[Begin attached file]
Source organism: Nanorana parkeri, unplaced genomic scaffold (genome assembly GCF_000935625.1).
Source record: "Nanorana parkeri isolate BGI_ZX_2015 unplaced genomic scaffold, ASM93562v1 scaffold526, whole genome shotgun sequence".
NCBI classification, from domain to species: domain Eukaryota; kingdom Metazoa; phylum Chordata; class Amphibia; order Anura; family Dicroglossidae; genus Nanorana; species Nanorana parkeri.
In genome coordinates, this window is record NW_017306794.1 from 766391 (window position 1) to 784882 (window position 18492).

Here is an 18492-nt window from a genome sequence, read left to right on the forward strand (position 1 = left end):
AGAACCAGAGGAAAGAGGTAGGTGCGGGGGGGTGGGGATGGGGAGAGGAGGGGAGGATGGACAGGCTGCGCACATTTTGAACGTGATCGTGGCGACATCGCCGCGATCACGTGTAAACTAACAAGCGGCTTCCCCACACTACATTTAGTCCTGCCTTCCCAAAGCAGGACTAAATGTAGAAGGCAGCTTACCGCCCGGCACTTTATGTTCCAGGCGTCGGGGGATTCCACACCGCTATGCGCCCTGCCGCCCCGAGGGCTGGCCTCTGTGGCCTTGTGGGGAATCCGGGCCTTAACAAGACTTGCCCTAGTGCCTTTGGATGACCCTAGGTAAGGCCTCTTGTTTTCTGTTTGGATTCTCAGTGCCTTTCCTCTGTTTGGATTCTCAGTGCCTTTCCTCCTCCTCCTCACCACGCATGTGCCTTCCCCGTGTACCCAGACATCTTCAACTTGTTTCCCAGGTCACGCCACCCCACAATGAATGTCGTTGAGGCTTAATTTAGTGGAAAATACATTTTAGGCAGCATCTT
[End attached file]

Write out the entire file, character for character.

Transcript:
Source organism: Nanorana parkeri, unplaced genomic scaffold (genome assembly GCF_000935625.1).
Source record: "Nanorana parkeri isolate BGI_ZX_2015 unplaced genomic scaffold, ASM93562v1 scaffold526, whole genome shotgun sequence".
NCBI classification, from domain to species: domain Eukaryota; kingdom Metazoa; phylum Chordata; class Amphibia; order Anura; family Dicroglossidae; genus Nanorana; species Nanorana parkeri.
In genome coordinates, this window is record NW_017306794.1 from 766391 (window position 1) to 784882 (window position 18492).

Here is an 18492-nt window from a genome sequence, read left to right on the forward strand (position 1 = left end):
AGAACCAGAGGAAAGAGGTAGGTGCGGGGGGGTGGGGATGGGGAGAGGAGGGGAGGATGGACAGGCTGCGCACATTTTGAACGTGATCGTGGCGACATCGCCGCGATCACGTGTAAACTAACAAGCGGCTTCCCCACACTACATTTAGTCCTGCCTTCCCAAAGCAGGACTAAATGTAGAAGGCAGCTTACCGCCCGGCACTTTATGTTCCAGGCGTCGGGGGATTCCACACCGCTATGCGCCCTGCCGCCCCGAGGGCTGGCCTCTGTGGCCTTGTGGGGAATCCGGGCCTTAACAAGACTTGCCCTAGTGCCTTTGGATGACCCTAGGTAAGGCCTCTTGTTTTCTGTTTGGATTCTCAGTGCCTTTCCTCTGTTTGGATTCTCAGTGCCTTTCCTCCTCCTCCTCACCACGCATGTGCCTTCCCCGTGTACCCAGACATCTTCAACTTGTTTCCCAGGTCACGCCACCCCACAATGAATGTCGTTGAGGCTTAATTTAGTGGAAAATACATTTTAGGCAGCATCTT